High Court of Madras
Case Law Search
D.Kanakavalli v. R.Shankaranarayanan2. B.Venkateswaran - Criminal R.C. No.892 of 2001  RD-TN 716 (17 September 2002)
IN THE HIGH COURT OF JUDICATURE AT MADRAS
THE HONOURABLE MR. JUSTICE A. KULASEKARAN
Criminal R.C. No.892 of 2001
D.Kanakavalli ..... Petitioner -Vs-
2. B.Venkateswaran ..... Respondents Revision against the order dated 7.12.2000 in C.M.P No.2022 of 2000 in C.C. No.235 of 1999 on the file of the Judicial Magistrate II, Karaikal, Pondicherry.
For Petitioner : Mrs.Nalini Chidambaram for
For Respondent 1 : No appearance.
For R2 : Mr.T.Sudanthiram.
Petitioner herein has lodged a private complaint against the respondents herein before the Trial Court for the alleged offence punishable under section 406, 420 and 465 which was taken on file, later, the first respondent herein has filed an application under sec.245(2) Cr.P.C. for discharge of both the respondents which was allowed by the Trial Court, hence, the present criminal revision case.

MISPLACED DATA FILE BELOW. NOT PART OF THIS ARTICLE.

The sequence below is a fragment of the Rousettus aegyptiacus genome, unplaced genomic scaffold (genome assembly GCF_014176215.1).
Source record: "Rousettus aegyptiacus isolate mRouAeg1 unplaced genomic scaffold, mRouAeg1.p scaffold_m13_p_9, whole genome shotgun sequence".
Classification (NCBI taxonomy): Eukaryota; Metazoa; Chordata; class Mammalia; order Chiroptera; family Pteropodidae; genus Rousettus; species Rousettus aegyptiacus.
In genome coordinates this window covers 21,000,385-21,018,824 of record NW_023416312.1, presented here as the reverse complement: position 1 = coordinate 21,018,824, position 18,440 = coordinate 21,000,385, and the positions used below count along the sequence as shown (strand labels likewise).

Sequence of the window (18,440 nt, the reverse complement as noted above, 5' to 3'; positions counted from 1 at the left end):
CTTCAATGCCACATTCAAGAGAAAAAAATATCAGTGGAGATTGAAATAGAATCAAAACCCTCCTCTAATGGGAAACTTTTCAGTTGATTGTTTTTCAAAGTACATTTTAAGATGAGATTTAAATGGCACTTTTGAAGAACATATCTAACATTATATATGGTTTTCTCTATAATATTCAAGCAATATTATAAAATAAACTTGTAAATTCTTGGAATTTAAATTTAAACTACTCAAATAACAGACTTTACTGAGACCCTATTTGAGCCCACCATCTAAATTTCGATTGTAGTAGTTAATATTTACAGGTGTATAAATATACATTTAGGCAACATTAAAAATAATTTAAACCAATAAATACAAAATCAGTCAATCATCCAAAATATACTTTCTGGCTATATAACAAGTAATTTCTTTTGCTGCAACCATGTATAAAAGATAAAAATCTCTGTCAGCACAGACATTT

2. Learned Senior Counsel Mrs.Nalini Chidambaram appearing for the petitioner submitted that the petitioner has handed over share certificates to the respondents on an understanding that he can make use of them for the purpose of availing loan from third parties; that in no circumstance, the share certificates were permitted to be sold; that the petitioner herein did not sign in any of the share certificates or letter of authorisation or power of attorney at any point of time; that the learned Magistrate ought to have held that the respondents herein had prepared the transfer forms by f orging the signature of the petitioner and the attestor thereby misappropriated the sale proceeds of the shares; that the learned Magistrate ought to have dismissed the application for discharge on the ground that the allegation of forgery can be decided during the trial, but, erroneously allowed the order passed by the learned Magistrate is a non-speaking order.